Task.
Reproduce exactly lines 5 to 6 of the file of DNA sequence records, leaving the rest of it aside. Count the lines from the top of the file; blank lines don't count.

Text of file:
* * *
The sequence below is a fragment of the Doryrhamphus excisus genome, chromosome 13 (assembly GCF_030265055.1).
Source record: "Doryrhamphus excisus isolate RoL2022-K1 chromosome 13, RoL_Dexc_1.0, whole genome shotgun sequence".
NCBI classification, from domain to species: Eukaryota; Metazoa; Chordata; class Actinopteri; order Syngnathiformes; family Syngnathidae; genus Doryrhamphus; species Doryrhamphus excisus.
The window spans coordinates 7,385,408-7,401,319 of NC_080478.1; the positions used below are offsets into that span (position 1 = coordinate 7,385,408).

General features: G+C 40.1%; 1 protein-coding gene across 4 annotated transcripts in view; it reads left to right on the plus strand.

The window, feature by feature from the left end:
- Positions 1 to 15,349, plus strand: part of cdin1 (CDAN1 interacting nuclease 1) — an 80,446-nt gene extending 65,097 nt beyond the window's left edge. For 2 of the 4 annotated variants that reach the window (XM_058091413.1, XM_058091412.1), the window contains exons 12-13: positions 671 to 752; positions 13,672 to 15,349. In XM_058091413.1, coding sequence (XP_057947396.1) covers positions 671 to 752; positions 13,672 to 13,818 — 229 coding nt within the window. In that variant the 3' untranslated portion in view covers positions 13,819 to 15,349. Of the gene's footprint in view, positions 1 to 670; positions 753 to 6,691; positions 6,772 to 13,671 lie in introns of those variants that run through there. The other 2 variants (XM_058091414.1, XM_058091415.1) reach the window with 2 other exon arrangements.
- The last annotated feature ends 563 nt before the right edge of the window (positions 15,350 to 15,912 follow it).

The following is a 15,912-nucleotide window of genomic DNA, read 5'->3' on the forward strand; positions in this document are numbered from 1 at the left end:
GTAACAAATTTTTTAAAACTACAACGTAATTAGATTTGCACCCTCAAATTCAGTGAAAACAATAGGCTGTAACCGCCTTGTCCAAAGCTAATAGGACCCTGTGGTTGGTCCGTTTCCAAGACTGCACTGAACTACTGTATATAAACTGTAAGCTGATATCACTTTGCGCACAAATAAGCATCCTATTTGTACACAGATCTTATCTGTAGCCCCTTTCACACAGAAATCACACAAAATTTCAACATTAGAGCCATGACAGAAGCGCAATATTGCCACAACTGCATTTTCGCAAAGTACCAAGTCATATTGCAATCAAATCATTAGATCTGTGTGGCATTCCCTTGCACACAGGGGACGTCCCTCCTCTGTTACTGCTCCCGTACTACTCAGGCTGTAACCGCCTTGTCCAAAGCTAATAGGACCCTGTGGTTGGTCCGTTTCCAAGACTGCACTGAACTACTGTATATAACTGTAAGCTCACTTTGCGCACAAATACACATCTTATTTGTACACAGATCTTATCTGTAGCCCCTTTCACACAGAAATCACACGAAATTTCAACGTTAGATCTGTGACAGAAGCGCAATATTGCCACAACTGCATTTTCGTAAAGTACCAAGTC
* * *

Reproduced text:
General features: G+C 40.1%; 1 protein-coding gene across 4 annotated transcripts in view; it reads left to right on the plus strand.

The window, feature by feature from the left end: